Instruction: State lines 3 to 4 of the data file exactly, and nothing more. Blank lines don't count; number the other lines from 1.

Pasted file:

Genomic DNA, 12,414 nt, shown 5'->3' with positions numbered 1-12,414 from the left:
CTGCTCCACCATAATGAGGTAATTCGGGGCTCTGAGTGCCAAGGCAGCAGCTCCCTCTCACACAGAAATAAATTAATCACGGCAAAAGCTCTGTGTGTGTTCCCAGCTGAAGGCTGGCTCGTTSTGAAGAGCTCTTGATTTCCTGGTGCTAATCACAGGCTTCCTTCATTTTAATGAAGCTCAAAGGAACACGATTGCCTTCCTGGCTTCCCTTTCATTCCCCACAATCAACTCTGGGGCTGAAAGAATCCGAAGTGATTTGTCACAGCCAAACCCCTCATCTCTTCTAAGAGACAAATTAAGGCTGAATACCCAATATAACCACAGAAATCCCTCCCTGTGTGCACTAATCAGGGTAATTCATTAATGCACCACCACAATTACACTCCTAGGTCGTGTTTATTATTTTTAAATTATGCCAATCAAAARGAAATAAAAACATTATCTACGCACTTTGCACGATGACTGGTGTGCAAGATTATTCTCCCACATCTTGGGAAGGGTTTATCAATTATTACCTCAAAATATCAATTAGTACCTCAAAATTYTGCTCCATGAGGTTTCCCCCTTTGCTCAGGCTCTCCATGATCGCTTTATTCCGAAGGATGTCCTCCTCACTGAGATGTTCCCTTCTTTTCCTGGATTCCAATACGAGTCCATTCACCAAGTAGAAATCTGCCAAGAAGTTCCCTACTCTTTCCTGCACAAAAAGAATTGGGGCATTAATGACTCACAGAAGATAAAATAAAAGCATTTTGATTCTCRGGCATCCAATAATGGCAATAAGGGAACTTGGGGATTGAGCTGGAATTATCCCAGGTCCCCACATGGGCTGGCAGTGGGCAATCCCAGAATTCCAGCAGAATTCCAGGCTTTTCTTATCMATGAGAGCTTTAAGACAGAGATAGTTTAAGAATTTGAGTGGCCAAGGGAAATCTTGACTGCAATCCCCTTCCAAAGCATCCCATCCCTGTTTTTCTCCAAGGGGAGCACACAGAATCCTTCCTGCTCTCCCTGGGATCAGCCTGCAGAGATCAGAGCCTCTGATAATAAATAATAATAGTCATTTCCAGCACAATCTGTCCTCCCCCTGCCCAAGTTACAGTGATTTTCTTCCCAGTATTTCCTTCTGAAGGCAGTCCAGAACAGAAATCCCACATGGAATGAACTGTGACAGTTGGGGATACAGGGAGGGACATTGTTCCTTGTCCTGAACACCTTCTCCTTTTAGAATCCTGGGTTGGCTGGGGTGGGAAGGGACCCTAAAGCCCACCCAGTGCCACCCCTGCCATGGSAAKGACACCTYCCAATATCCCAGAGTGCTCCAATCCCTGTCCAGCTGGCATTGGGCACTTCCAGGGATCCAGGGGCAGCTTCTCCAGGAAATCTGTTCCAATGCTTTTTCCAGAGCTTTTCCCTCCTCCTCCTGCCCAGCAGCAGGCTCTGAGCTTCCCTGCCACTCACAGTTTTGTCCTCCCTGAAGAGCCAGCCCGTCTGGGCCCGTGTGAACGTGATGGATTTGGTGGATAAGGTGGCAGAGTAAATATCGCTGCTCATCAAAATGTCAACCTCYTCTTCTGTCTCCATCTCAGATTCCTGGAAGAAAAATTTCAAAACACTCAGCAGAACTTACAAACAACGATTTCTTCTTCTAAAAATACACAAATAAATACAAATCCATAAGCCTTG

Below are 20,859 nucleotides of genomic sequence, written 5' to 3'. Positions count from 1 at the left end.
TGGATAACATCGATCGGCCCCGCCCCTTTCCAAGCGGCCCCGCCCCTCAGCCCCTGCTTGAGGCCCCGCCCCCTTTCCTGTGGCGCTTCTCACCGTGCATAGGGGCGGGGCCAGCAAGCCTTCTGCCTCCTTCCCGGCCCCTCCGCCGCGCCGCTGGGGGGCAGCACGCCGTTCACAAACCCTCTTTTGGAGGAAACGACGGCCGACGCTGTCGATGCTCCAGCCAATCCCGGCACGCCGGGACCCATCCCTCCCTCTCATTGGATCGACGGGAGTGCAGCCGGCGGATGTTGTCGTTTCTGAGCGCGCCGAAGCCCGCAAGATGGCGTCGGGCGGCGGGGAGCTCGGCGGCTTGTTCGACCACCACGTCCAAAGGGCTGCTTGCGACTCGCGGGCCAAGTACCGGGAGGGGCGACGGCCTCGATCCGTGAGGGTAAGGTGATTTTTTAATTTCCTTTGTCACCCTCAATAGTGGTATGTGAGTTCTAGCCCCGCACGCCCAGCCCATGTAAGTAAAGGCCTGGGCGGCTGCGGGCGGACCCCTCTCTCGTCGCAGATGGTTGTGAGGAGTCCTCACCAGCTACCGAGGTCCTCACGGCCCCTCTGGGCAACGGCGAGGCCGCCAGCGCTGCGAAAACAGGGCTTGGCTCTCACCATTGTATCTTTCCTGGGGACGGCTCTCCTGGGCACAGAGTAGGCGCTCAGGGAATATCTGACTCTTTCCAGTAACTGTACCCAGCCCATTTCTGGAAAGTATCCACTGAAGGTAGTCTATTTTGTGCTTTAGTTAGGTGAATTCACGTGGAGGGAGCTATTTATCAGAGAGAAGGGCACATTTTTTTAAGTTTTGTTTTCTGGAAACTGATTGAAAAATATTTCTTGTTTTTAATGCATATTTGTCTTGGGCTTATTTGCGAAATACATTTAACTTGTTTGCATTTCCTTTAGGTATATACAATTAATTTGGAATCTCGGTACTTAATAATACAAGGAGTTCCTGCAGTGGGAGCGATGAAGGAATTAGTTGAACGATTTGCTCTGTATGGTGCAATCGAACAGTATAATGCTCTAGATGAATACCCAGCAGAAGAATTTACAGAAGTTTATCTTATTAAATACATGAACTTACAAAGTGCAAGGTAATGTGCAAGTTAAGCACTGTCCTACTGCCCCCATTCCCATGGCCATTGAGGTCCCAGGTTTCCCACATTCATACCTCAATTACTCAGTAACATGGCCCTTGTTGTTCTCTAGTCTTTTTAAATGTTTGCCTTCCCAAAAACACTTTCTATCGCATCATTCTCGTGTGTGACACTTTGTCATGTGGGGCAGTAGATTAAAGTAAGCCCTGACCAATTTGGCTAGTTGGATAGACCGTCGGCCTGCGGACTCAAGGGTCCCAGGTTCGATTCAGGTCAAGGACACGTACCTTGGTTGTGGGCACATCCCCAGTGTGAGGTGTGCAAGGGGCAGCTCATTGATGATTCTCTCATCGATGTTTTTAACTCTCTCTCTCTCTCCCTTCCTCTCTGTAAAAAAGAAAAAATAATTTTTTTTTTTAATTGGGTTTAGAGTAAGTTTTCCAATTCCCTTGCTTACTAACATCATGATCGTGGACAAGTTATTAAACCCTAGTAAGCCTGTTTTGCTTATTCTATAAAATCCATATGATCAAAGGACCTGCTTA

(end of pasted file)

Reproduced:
Below are 20,859 nucleotides of genomic sequence, written 5' to 3'. Positions count from 1 at the left end.
TGGATAACATCGATCGGCCCCGCCCCTTTCCAAGCGGCCCCGCCCCTCAGCCCCTGCTTGAGGCCCCGCCCCCTTTCCTGTGGCGCTTCTCACCGTGCATAGGGGCGGGGCCAGCAAGCCTTCTGCCTCCTTCCCGGCCCCTCCGCCGCGCCGCTGGGGGGCAGCACGCCGTTCACAAACCCTCTTTTGGAGGAAACGACGGCCGACGCTGTCGATGCTCCAGCCAATCCCGGCACGCCGGGACCCATCCCTCCCTCTCATTGGATCGACGGGAGTGCAGCCGGCGGATGTTGTCGTTTCTGAGCGCGCCGAAGCCCGCAAGATGGCGTCGGGCGGCGGGGAGCTCGGCGGCTTGTTCGACCACCACGTCCAAAGGGCTGCTTGCGACTCGCGGGCCAAGTACCGGGAGGGGCGACGGCCTCGATCCGTGAGGGTAAGGTGATTTTTTAATTTCCTTTGTCACCCTCAATAGTGGTATGTGAGTTCTAGCCCCGCACGCCCAGCCCATGTAAGTAAAGGCCTGGGCGGCTGCGGGCGGACCCCTCTCTCGTCGCAGATGGTTGTGAGGAGTCCTCACCAGCTACCGAGGTCCTCACGGCCCCTCTGGGCAACGGCGAGGCCGCCAGCGCTGCGAAAACAGGGCTTGGCTCTCACCATTGTATCTTTCCTGGGGACGGCTCTCCTGGGCACAGAGTAGGCGCTCAGGGAATATCTGACTCTTTCCAGTAACTGTACCCAGCCCATTTCTGGAAAGTATCCACTGAAGGTAGTCTATTTTGTGCTTTAGTTAGGTGAATTCACGTGGAGGGAGCTATTTATCAGAGAGAAGGGCACATTTTTTTAAGTTTTGTTTTCTGGAAACTGATTGAAAAATATTTCTTGTTTTTAATGCATATTTGTCTTGGGCTTATTTGCGAAATACATTTAACTTGTTTGCATTTCCTTTAGGTATATACAATTAATTTGGAATCTCGGTACTTAATAATACAAGGAGTTCCTGCAGTGGGAGCGATGAAGGAATTAGTTGAACGATTTGCTCTGTATGGTGCAATCGAACAGTATAATGCTCTAGATGAATACCCAGCAGAAGAATTTACAGAAGTTTATCTTATTAAATACATGAACTTACAAAGTGCAAGGTAATGTGCAAGTTAAGCACTGTCCTACTGCCCCCATTCCCATGGCCATTGAGGTCCCAGGTTTCCCACATTCATACCTCAATTACTCAGTAACATGGCCCTTGTTGTTCTCTAGTCTTTTTAAATGTTTGCCTTCCCAAAAACACTTTCTATCGCATCATTCTCGTGTGTGACACTTTGTCATGTGGGGCAGTAGATTAAAGTAAGCCCTGACCAATTTGGCTAGTTGGATAGACCGTCGGCCTGCGGACTCAAGGGTCCCAGGTTCGATTCAGGTCAAGGACACGTACCTTGGTTGTGGGCACATCCCCAGTGTGAGGTGTGCAAGGGGCAGCTCATTGATGATTCTCTCATCGATGTTTTTAACTCTCTCTCTCTCTCCCTTCCTCTCTGTAAAAAAGAAAAAATAATTTTTTTTTTTAATTGGGTTTAGAGTAAGTTTTCCAATTCCCTTGCTTACTAACATCATGATCGTGGACAAGTTATTAAACCCTAGTAAGCCTGTTTTGCTTATTCTATAAAATCCATATGATCAAAGGACCTGCTTA